SERVPRO of Indian Land, Cherokee, Union, and Chester Counties is offering local South Carolina homeowners and businesses a full suite of property cleaning, restoration, and construction services.
With a range of services that encompasses everything required for a property’s restoration and upkeep, SERVPRO of Indian Land, Cherokee, Union, and Chester Counties has emerged as a trusted leader in the region’s restoration industry. The company boasts a highly trained team of certified professionals who use the latest restoration technology and cleaning techniques to make short work of even the most challenging projects.
“We offer a 24-hour emergency service to help you immediately deal with problems that threaten your property’s integrity,” says the spokesperson for the company. “As our motto says, Faster to any size disaster™, we are ready to move out every day at any time.”
The company’s full range of services includes water damage, fire damage, mold remediation, storm/disaster, construction, commercial services, specialty cleaning, and general cleaning. It also offers additional services such as air duct/HVAC cleaning, biohazard/crime scene, carpet/upholstery, ceiling/floor/walls, document restoration, drapes/blinds, odor removal, roof tarping/board-up, and vandalism/graffiti cleanup.
SERVPRO of Indian Land, Cherokee, Union, and Chester Counties is locally owned and operated and attributes its success to the highly trained technicians who have grown up and live in the communities they serve which include Gaffney, Chester, Union, Blacksburg, Great Falls, Edgemoor, Jonesville, Buffalo, Chesnee, East Gaffney, Cherokee Falls, Monarch Mill, Carlisle, Lockhart, Fort Lawn, Richburg, Eureka Mill, Indian Land, Van Wyck, and Lowrys.
The company’s spokesperson explains, “As a local leader in the restoration services industry, we take pride in the fact that everyone on our team has a deep unbreakable bond with those we serve. When you call us out for an emergency, we don’t waste any time arriving on site because, at the end of the day, as fellow South Carolinians ourselves, we have the same commitment to you as we do to our friends, neighbors, and family. You just don’t get that level of responsive service and dedication to customer satisfaction from businesses these days. At SERVPRO, we insist on settling for nothing less.”
The company’s well-reviewed service is backed up by a long list of professional qualifications. These include certifications and licenses such as HST - Health and Safety Technician, AMRT - Applied Microbial Remediation Technician, OCT - Odor Control Technician, ASD - Applied Structural Drying Technician, OSHA - 10-hour General and/or Construction Industry Training Program, RRT - Carpet Repair & Reinstallation Technician, WRT - Water Damage Restoration Technician, UFT - Upholstery & Fabric Cleaning Technician, ECTP - Employee Certification Training Program, FSRT - Fire & Smoke Damage Restoration Technician, CMT - Commercial Carpet Maintenance Technician, and RRRP - Lead-Based Paint Activities and Renovation.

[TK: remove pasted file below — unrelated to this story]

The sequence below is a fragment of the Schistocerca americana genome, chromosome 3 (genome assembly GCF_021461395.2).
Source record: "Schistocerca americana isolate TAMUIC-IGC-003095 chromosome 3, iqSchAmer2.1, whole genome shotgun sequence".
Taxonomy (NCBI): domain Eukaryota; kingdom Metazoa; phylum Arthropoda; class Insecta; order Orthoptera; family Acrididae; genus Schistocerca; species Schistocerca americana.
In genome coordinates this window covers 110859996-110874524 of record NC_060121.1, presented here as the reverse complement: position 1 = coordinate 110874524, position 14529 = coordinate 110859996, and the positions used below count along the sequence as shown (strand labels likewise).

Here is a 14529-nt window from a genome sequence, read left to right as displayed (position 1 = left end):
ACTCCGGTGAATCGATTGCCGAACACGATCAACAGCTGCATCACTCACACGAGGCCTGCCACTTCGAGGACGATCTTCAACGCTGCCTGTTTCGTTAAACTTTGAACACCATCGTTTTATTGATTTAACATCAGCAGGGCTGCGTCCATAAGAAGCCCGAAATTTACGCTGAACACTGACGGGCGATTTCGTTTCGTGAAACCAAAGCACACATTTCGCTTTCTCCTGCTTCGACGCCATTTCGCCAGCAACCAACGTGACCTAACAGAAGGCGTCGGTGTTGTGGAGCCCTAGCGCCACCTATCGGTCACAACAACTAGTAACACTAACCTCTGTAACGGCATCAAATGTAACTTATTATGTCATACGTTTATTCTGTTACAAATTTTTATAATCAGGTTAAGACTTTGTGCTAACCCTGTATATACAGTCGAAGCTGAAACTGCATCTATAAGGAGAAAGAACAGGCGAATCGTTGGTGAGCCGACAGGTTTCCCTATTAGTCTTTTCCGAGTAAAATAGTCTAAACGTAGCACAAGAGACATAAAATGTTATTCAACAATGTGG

SERVPRO of Indian Land, Cherokee, Union, and Chester Counties has received an overwhelmingly positive response from its customers which is evident in the perfect 5.0 rating on its Google Business Profile from over 20 reviews. Customers have repeatedly praised the Indian Land property damage restoration services company for its communicative and professional crew members, fair pricing, and excellent customer service.
A recent review says, “After receiving an astronomical quote from a competitor, the SERVPRO Indian Land team resolved all my issues with a cost-effective solution. They were on time, professional, and exceeded my expectations with the quality of their work. They will be my first call for any flood, fire, or mold issues in the future! I highly recommend.”
Another local customer writes, “Wonderful, friendly, knowledgeable, empathetic personnel. Leaders of teams are very up on what they are doing; what to do; how to do it; how to make the affected parties feel at ease and relaxed to know they are in such competent hands; and what to do next; and keep parties informed.”
Readers looking for property damage restoration in Indian Land can contact SERVPRO of Indian Land, Cherokee, Union, and Chester Counties at (803) 681-2188 24/7 to schedule the company's emergency property damage restoration services.
For more information about SERVPRO of Indian Land, Cherokee, Union, and Chester Counties, contact the company here:
SERVPRO of Indian Land, Cherokee, Union, and Chester Counties Michael Pezant (803) 581-1570 email@example.com SERVPRO of Indian Land, Cherokee, Union, and Chester Counties 1057 Red Ventures Dr #145